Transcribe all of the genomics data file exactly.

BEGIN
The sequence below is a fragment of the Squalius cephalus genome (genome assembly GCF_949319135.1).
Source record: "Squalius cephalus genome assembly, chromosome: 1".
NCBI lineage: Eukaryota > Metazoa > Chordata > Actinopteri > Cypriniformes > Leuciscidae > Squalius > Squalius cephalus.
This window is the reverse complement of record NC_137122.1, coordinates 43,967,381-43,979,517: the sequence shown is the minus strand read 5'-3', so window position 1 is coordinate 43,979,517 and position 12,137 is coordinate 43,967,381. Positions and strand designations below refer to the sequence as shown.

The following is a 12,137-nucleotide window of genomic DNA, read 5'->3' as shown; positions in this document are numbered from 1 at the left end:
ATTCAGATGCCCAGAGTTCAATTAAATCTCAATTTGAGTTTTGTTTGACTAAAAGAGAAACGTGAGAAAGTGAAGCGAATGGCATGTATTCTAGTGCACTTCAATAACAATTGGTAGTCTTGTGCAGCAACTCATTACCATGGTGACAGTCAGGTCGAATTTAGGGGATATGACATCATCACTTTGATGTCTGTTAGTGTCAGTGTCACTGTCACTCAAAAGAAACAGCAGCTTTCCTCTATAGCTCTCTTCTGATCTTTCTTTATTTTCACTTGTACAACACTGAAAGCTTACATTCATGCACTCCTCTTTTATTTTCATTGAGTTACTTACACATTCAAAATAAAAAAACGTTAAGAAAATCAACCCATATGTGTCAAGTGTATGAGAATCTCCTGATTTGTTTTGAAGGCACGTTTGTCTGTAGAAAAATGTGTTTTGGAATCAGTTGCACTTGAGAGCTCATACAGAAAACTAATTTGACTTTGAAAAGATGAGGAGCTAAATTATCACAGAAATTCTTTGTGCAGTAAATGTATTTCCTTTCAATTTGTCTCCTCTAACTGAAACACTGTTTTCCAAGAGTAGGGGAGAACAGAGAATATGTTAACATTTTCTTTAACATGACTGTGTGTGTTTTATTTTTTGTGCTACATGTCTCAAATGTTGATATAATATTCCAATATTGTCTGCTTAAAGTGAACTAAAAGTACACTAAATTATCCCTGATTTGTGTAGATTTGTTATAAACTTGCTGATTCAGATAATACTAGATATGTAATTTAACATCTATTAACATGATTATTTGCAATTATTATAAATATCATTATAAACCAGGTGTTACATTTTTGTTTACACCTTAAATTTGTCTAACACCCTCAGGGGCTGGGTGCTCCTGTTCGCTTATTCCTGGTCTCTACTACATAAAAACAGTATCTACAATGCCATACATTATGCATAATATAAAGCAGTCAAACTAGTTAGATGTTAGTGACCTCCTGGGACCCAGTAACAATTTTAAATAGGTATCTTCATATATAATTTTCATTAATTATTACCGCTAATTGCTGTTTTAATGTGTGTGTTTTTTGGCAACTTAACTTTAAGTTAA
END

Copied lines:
The sequence below is a fragment of the Squalius cephalus genome (genome assembly GCF_949319135.1).
Source record: "Squalius cephalus genome assembly, chromosome: 1".
NCBI lineage: Eukaryota > Metazoa > Chordata > Actinopteri > Cypriniformes > Leuciscidae > Squalius > Squalius cephalus.
This window is the reverse complement of record NC_137122.1, coordinates 43,967,381-43,979,517: the sequence shown is the minus strand read 5'-3', so window position 1 is coordinate 43,979,517 and position 12,137 is coordinate 43,967,381. Positions and strand designations below refer to the sequence as shown.

The following is a 12,137-nucleotide window of genomic DNA, read 5'->3' as shown; positions in this document are numbered from 1 at the left end:
ATTCAGATGCCCAGAGTTCAATTAAATCTCAATTTGAGTTTTGTTTGACTAAAAGAGAAACGTGAGAAAGTGAAGCGAATGGCATGTATTCTAGTGCACTTCAATAACAATTGGTAGTCTTGTGCAGCAACTCATTACCATGGTGACAGTCAGGTCGAATTTAGGGGATATGACATCATCACTTTGATGTCTGTTAGTGTCAGTGTCACTGTCACTCAAAAGAAACAGCAGCTTTCCTCTATAGCTCTCTTCTGATCTTTCTTTATTTTCACTTGTACAACACTGAAAGCTTACATTCATGCACTCCTCTTTTATTTTCATTGAGTTACTTACACATTCAAAATAAAAAAACGTTAAGAAAATCAACCCATATGTGTCAAGTGTATGAGAATCTCCTGATTTGTTTTGAAGGCACGTTTGTCTGTAGAAAAATGTGTTTTGGAATCAGTTGCACTTGAGAGCTCATACAGAAAACTAATTTGACTTTGAAAAGATGAGGAGCTAAATTATCACAGAAATTCTTTGTGCAGTAAATGTATTTCCTTTCAATTTGTCTCCTCTAACTGAAACACTGTTTTCCAAGAGTAGGGGAGAACAGAGAATATGTTAACATTTTCTTTAACATGACTGTGTGTGTTTTATTTTTTGTGCTACATGTCTCAAATGTTGATATAATATTCCAATATTGTCTGCTTAAAGTGAACTAAAAGTACACTAAATTATCCCTGATTTGTGTAGATTTGTTATAAACTTGCTGATTCAGATAATACTAGATATGTAATTTAACATCTATTAACATGATTATTTGCAATTATTATAAATATCATTATAAACCAGGTGTTACATTTTTGTTTACACCTTAAATTTGTCTAACACCCTCAGGGGCTGGGTGCTCCTGTTCGCTTATTCCTGGTCTCTACTACATAAAAACAGTATCTACAATGCCATACATTATGCATAATATAAAGCAGTCAAACTAGTTAGATGTTAGTGACCTCCTGGGACCCAGTAACAATTTTAAATAGGTATCTTCATATATAATTTTCATTAATTATTACCGCTAATTGCTGTTTTAATGTGTGTGTTTTTTGGCAACTTAACTTTAAGTTAA